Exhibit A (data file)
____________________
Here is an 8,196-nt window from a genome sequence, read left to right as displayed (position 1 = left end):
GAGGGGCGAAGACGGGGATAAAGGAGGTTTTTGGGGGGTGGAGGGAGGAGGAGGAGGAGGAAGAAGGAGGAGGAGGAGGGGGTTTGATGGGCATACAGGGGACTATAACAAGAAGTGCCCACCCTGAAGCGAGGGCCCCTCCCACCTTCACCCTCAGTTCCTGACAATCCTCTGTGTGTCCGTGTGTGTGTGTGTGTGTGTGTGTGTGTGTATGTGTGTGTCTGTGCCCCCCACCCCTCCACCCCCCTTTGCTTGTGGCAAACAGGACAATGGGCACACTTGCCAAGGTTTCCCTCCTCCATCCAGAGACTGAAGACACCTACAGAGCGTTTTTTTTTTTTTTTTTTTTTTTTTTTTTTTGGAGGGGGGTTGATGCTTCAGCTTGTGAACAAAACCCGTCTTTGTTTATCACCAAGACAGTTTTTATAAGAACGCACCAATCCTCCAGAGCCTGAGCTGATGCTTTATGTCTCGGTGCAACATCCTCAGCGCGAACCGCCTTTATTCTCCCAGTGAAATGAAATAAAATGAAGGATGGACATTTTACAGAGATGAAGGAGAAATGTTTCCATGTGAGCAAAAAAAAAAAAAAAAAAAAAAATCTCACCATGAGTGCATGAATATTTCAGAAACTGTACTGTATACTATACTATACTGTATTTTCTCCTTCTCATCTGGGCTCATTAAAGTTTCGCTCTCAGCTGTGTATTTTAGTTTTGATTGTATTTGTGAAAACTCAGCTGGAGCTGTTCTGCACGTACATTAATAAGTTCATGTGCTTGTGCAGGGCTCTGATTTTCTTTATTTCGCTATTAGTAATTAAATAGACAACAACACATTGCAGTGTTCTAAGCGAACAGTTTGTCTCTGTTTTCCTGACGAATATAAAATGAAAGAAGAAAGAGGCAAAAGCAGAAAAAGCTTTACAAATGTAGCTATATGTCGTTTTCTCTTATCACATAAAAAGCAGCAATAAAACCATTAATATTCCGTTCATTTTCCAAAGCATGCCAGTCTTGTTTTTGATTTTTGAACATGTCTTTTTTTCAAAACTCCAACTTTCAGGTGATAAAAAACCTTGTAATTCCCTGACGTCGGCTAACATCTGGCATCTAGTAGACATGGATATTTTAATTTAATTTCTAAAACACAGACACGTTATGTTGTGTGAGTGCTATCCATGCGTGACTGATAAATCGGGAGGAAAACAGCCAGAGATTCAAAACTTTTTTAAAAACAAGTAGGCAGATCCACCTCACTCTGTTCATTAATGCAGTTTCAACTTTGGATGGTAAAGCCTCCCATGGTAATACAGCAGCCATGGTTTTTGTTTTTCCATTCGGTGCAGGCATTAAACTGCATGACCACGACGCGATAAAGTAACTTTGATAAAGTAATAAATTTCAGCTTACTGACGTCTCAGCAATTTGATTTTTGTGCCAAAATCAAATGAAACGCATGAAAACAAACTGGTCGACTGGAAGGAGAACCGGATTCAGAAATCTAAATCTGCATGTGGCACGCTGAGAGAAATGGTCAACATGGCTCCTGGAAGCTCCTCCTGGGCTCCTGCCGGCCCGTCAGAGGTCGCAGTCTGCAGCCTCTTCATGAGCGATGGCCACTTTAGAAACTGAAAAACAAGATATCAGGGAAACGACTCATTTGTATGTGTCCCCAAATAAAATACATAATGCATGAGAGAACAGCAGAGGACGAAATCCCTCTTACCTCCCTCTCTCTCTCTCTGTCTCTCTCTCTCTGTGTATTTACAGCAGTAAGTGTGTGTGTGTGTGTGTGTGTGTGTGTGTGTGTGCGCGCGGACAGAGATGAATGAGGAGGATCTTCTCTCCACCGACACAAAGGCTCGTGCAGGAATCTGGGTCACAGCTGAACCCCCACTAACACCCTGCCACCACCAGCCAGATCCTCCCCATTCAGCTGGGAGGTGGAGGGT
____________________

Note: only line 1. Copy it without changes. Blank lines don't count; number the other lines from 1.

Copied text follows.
Here is an 8,196-nt window from a genome sequence, read left to right as displayed (position 1 = left end):